The tool to neutralize them is to start bringing them up, and to speak to observations. For example: “I notice that every week we decide on what to do, but then something else comes up that needs to be dealt with first. This has consistently happened for the last two months and has brought about a lot of stress, causing us to slow down long term.” 

Bring up such issues in existing rituals you have with the team, such as retrospectives – or any other meeting where the key people are present and can engage. If there isn’t an existing ritual, an ad-hoc meeting is also fine; don’t worry too much about the logistics being perfect.

If structure helps, situation-behavior-impact and non-violent communication can be useful frameworks here. The important thing is to remove blame from the equation, and focus on observations and impact, especially when you speak about your (or others’) interpretation of reasons why people are acting a certain way. Think: “What behavior is causing it?” not “Whose behavior is causing it.” Return to frame it as a situation that you don’t see working well, and to the changes you’d like to see.

That same approach also works with challenges coming from outside the team. To use the stakeholders as an example; you (or one of your allies) could reach out and understand why the information or feedback you need is not getting to the team. Is it a bandwidth issue? Are they not aligned with what the team is working on? Are they actually happy for you to decide and inform them of certain things that you consider blockers?

If it’s another team you’re blocked on, would they be open to brainstorming and collaborating differently, in a way that still involves them but allows your team to move forward? You will have to challenge your own assumptions about what’s happening there too. A motto I’ve found helpful in situations like this is: “No one comes to work wanting to do a bad job.” That framing can really help get to the bottom of what’s happening to find lasting solutions.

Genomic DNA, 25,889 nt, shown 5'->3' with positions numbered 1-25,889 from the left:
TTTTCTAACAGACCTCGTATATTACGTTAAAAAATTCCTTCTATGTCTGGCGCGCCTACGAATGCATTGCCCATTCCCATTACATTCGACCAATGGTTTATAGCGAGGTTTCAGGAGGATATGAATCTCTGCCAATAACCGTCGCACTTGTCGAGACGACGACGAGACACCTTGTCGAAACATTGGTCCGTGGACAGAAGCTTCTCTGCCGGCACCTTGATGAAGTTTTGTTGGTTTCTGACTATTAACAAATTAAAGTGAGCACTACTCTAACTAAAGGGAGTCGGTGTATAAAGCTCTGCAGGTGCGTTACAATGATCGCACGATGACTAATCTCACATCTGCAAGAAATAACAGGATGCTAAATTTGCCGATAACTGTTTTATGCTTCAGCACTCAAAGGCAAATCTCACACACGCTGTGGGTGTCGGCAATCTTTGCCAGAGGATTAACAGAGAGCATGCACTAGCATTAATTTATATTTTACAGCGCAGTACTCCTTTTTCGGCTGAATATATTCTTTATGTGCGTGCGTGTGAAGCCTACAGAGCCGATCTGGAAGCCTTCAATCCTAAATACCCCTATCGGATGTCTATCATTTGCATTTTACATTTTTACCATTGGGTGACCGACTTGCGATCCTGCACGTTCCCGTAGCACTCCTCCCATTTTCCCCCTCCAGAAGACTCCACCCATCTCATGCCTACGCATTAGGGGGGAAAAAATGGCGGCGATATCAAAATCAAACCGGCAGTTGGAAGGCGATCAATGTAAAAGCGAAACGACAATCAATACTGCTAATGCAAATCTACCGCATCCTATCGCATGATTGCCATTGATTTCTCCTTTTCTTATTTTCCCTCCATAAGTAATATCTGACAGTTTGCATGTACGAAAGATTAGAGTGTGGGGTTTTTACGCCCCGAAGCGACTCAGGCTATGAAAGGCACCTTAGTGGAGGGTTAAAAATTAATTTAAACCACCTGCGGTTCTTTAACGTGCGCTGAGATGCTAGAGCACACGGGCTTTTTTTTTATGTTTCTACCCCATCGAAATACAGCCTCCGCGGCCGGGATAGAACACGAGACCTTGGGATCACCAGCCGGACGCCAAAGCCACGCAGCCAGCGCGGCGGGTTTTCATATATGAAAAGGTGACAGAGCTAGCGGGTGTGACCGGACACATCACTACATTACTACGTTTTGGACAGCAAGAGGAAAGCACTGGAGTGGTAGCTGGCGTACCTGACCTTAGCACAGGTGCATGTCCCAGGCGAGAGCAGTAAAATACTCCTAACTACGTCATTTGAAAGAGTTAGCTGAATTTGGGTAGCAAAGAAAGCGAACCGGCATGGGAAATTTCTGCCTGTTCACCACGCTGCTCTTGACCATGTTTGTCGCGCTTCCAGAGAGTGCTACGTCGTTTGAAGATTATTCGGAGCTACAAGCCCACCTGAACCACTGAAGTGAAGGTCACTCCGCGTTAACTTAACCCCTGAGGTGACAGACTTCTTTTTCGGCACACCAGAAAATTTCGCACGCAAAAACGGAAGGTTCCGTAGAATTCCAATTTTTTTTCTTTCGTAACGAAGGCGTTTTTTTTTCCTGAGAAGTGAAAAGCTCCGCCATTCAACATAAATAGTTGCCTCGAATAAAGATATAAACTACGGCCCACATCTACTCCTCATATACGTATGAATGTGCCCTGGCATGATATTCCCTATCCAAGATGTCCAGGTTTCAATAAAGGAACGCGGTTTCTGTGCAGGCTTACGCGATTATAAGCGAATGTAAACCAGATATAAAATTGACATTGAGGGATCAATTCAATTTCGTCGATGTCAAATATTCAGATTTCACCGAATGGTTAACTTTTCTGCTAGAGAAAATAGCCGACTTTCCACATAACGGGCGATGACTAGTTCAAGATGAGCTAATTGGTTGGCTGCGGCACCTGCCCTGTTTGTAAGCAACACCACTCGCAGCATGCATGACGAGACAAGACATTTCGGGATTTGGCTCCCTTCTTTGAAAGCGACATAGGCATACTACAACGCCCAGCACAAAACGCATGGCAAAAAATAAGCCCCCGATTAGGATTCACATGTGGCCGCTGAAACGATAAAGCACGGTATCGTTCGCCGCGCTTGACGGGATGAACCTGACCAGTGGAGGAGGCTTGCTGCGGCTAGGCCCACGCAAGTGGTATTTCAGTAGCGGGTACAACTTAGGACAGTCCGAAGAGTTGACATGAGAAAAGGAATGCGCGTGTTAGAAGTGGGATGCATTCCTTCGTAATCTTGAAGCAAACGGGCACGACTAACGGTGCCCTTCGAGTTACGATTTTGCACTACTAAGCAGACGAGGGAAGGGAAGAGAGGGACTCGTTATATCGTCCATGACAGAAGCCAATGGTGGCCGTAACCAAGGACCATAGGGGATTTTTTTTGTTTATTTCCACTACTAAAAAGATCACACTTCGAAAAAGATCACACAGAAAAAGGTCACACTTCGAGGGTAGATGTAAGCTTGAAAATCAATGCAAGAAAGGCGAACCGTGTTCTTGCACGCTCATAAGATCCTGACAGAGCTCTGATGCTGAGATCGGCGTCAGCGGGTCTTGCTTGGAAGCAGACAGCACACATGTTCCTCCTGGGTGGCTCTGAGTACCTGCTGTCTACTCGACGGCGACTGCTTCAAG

Tend to the symptoms, address the underlying causes

In situations like this, everything can feel pressing, making it hard to know where to start.

Think critically about what is badly broken and what points you can tolerate for a little longer. Is the uninteresting work at the same level as the perceived hijacking of the team?

For anything you choose to tend to later, use a framing of acknowledgement and transparency. Example: “I know the roadmap at the moment is not the most inspiring, but I want us to stick with delivering it so that we can move to project B while we work on the feedback that leadership has given us.” It’s also totally fine to apply temporary relief to symptoms until the time comes to address the root cause; for example, a weekly check-in with stakeholders to update each other on tactical changes while you figure out a more systemic way of having this information flow to the team.

As things fall into place with the more pressing issues, you’ll have the time and energy to start tackling the rest as well.

Final thoughts

Find support, map out what’s happening and who can influence it, and pick your first battles carefully. One step at a time, this will get better.